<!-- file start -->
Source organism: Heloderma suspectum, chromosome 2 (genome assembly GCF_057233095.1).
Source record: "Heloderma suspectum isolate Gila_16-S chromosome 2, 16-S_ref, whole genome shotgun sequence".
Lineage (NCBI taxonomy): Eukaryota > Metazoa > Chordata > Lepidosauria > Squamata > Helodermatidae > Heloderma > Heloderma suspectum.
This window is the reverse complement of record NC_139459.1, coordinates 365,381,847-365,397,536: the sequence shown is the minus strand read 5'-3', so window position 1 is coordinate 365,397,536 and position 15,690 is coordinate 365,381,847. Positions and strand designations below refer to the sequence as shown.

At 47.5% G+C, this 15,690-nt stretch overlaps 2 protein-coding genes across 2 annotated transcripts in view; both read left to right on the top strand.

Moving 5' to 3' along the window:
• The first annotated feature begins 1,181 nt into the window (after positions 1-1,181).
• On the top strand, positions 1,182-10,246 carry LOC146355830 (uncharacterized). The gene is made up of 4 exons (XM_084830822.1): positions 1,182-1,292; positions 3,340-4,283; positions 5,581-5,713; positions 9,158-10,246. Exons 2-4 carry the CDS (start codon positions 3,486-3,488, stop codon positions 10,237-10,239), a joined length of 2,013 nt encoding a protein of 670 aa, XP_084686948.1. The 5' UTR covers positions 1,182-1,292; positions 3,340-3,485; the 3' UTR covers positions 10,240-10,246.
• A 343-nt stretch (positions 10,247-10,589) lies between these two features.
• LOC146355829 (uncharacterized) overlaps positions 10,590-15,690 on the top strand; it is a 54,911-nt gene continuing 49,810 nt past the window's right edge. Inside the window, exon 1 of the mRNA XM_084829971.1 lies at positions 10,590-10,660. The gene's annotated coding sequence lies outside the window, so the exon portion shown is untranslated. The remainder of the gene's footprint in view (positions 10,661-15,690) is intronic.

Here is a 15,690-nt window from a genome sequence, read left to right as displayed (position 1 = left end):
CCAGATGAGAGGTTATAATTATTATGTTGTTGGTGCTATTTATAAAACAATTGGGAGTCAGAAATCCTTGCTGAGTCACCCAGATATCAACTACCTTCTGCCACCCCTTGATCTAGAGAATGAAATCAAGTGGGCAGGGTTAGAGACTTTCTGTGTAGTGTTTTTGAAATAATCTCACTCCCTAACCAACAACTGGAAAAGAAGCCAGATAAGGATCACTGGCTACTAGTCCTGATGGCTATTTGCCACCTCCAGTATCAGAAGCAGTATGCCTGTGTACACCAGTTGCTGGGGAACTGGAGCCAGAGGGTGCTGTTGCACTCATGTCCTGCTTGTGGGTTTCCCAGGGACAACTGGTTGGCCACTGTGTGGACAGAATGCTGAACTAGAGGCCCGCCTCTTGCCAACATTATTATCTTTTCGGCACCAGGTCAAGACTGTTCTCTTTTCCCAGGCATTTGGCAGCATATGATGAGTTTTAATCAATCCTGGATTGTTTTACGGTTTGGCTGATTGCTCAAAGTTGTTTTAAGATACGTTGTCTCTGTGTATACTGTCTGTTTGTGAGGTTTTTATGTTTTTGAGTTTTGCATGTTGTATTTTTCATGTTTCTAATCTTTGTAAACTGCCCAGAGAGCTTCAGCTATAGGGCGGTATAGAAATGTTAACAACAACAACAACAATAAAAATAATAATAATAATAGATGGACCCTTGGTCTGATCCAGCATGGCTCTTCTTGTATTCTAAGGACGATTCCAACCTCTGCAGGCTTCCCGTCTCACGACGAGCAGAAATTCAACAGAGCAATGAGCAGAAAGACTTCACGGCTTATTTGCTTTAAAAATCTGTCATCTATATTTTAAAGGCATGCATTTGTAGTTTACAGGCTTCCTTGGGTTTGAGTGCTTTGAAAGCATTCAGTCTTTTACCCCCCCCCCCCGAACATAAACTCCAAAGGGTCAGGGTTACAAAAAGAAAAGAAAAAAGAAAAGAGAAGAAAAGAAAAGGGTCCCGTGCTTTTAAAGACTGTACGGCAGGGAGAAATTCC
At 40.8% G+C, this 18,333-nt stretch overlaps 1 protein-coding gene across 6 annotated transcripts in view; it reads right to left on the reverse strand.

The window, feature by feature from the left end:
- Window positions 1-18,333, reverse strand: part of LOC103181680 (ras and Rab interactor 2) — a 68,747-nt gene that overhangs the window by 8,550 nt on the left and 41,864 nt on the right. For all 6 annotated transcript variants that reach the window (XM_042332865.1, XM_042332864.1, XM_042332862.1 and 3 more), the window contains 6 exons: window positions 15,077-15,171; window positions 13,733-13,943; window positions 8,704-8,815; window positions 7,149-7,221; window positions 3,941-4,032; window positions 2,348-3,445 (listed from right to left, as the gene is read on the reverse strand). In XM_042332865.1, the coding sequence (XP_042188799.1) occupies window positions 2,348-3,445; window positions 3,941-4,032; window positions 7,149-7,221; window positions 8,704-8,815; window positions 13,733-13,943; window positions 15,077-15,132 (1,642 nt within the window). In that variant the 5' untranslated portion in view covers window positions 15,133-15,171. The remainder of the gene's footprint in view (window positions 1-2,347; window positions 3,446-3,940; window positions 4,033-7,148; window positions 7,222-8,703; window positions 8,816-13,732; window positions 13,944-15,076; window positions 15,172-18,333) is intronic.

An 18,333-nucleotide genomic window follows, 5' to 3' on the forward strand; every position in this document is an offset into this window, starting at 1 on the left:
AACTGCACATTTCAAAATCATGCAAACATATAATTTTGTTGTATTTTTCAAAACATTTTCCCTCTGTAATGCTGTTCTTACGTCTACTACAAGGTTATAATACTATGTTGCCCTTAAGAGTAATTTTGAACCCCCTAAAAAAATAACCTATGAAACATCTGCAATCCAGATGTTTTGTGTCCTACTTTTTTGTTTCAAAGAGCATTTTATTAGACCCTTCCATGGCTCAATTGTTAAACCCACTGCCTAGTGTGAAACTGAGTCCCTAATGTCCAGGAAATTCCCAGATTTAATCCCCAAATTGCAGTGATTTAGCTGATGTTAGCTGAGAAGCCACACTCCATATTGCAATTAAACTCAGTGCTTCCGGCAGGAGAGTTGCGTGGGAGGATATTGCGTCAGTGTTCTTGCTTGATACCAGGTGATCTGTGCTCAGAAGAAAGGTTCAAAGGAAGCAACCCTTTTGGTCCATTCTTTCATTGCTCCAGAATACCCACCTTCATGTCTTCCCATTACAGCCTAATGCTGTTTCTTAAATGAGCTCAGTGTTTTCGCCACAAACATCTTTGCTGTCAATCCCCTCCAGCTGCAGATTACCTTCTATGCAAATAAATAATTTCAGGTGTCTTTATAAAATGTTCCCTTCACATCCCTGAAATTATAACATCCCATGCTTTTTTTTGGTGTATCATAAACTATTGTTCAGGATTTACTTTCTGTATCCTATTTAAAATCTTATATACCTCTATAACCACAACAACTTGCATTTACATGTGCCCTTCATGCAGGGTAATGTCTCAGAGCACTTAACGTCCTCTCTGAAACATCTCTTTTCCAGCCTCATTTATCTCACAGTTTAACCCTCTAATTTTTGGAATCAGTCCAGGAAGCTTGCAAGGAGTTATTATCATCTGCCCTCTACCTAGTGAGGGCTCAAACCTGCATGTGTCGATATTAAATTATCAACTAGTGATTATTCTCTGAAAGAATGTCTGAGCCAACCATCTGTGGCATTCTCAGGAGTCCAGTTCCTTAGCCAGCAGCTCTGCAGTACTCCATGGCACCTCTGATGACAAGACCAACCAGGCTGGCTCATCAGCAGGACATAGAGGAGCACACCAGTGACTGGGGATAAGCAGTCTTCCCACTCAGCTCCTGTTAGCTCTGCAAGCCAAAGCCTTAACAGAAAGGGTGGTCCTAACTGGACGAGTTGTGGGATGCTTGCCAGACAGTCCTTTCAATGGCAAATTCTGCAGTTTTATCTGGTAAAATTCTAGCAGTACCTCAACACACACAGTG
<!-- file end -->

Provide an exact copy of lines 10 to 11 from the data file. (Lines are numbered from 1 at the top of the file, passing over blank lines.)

• LOC146355829 (uncharacterized) overlaps positions 10,590-15,690 on the top strand; it is a 54,911-nt gene continuing 49,810 nt past the window's right edge. Inside the window, exon 1 of the mRNA XM_084829971.1 lies at positions 10,590-10,660. The gene's annotated coding sequence lies outside the window, so the exon portion shown is untranslated. The remainder of the gene's footprint in view (positions 10,661-15,690) is intronic.

Here is a 15,690-nt window from a genome sequence, read left to right as displayed (position 1 = left end):